At some point, it becomes very difficult to continue to give companies the benefit of the doubt. Medtronic is fast becoming one of those companies. Last year, Medtronic had six Class I recall events, where they were required by the U.S. Food and Drug Administration to recall medical equipment that had a possibility to inflict gross injury or death. That’s more than Johnson & Johnson, despite Johnson & Johnson being a much larger company.
Now Medtronic is issuing yet another Class I recall: this time for an external drainage and monitoring system that patients with severe injuries rely on to help keep them alive in ICUs and other similar situations. The reason for the recall is that system wires have a tendency to slip, especially for the very patients who need them the most, those who are having a lot of injections and sampling.
It is good that Medtronic is working with the FDA to recall these items, but it would be better if it wasn’t happening so often. Each year, medical malfunctions and malpractice are responsible for thousands of deaths and billions of dollars in suffering and lost wages. And, unless the company was particularly egregious in causing death and dismemberment, the FDA issues little more than a recall and a slap on the wrist fine.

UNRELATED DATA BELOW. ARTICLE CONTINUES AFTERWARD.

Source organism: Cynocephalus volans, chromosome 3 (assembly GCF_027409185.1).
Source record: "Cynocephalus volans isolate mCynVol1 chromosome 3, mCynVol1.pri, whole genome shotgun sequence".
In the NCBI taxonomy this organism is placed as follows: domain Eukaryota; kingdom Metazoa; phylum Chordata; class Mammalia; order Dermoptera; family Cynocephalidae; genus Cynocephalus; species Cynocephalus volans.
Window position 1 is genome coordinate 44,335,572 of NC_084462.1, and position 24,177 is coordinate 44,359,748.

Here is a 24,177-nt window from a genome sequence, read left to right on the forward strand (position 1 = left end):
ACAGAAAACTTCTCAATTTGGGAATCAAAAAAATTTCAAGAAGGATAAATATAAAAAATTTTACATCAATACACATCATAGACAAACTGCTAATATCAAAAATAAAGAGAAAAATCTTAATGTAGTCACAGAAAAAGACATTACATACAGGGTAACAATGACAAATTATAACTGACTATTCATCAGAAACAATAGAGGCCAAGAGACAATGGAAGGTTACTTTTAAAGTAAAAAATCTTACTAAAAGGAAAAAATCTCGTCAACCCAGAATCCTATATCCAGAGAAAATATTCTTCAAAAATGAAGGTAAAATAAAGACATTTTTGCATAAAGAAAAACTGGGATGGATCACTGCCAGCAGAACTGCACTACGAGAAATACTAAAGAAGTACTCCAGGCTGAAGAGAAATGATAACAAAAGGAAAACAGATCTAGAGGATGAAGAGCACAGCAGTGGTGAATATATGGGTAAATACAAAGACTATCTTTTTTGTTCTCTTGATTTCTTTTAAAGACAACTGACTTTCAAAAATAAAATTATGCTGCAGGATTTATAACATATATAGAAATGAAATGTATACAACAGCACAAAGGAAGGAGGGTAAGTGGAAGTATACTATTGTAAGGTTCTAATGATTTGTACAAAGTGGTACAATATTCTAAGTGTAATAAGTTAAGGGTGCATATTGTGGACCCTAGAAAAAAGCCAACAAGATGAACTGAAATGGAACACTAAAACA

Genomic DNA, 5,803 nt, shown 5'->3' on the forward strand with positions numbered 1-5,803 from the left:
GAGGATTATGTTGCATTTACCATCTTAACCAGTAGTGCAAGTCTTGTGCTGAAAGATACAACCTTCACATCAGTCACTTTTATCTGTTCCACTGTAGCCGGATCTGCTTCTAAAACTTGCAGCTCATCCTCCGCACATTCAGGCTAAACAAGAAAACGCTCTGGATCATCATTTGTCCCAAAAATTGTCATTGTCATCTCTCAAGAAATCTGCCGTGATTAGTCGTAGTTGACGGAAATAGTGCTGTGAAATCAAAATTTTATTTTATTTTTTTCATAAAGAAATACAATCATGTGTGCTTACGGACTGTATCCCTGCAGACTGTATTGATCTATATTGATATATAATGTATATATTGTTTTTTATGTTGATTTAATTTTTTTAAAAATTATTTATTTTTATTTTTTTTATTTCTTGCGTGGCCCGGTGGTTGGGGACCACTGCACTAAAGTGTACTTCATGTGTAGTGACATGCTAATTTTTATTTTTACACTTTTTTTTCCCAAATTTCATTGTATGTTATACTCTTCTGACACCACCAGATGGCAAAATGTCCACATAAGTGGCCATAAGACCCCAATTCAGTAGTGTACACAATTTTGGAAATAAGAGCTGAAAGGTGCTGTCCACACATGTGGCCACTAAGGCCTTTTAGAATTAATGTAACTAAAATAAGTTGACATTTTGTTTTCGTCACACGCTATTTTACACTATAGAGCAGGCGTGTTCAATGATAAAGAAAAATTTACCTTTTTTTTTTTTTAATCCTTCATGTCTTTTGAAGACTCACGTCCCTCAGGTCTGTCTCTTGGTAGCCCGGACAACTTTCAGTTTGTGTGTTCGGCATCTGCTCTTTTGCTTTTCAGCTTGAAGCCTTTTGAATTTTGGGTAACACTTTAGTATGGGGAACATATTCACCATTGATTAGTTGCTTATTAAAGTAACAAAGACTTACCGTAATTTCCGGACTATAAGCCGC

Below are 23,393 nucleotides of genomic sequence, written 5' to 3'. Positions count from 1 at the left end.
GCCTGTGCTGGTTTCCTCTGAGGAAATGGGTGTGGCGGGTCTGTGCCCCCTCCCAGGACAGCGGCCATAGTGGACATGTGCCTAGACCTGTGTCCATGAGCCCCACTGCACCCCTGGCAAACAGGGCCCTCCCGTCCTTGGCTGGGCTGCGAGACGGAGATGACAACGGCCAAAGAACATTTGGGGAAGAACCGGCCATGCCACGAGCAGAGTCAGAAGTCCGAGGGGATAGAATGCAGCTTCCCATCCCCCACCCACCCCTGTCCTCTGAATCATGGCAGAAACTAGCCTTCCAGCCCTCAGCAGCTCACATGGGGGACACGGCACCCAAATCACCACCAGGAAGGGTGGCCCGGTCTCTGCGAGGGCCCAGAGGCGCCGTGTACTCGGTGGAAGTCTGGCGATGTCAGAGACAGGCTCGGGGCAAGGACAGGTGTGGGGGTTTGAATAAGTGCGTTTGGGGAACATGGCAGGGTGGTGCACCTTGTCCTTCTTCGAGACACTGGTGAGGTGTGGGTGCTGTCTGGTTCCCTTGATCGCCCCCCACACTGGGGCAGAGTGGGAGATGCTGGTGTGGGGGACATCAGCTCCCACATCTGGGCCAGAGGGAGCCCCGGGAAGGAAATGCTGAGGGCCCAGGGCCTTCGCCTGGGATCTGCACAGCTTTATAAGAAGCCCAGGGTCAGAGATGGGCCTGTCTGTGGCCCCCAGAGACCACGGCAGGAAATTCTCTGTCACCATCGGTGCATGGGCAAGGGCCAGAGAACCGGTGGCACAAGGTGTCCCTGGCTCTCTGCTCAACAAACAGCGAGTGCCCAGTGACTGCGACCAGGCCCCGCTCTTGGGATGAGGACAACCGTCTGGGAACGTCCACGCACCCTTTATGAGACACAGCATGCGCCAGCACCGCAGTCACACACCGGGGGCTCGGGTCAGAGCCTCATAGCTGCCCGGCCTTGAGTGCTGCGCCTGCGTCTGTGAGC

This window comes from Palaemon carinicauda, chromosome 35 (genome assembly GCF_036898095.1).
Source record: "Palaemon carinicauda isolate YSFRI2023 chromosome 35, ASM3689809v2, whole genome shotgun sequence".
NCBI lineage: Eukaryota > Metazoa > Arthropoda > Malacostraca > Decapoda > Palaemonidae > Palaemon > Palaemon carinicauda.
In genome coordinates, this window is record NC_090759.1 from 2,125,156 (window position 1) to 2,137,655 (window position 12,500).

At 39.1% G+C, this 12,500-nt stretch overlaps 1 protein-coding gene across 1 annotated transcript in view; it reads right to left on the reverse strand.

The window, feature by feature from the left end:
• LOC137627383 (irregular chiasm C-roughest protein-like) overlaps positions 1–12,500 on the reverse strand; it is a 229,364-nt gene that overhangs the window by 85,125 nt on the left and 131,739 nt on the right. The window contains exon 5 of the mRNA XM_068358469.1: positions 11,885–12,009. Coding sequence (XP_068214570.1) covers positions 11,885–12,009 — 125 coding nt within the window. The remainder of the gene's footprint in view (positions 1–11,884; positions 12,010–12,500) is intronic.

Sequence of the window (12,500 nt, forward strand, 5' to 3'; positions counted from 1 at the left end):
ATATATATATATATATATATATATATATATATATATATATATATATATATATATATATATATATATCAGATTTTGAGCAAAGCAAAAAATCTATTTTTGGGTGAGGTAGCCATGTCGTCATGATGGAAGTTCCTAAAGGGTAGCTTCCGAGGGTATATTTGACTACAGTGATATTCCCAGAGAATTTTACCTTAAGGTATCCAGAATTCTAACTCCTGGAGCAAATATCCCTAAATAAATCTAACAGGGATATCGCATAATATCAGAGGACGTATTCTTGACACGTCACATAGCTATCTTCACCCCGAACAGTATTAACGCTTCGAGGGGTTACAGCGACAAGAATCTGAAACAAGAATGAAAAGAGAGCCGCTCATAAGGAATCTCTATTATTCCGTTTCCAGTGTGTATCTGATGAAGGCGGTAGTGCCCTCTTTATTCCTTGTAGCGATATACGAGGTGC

Ideally none of us would need this equipment, but sometimes there is no choice. If you or a loved one needs to use any major medical devices, be sure you:
- Discuss the device or equipment with your physician and any specialists you see.
- Research the product, particularly any adverse incidents that have occurred to those using it.
- Research the company who makes the product, including where they make it, to see if there is a history of recall events from the company or the factory where the product is manufactured.
- Follow all protocols and instructions when using the device.
If you or someone you love has been injured or killed by a defective device, you can’t rely on the FDA to pressure the drug companies to stop releasing products that maim and kill. Paltry fines are not enough, not when millions in profits have already been banked. Be sure you contact an attorney who can help you hold these companies accountable, and help protect people who may need life-saving care in the future.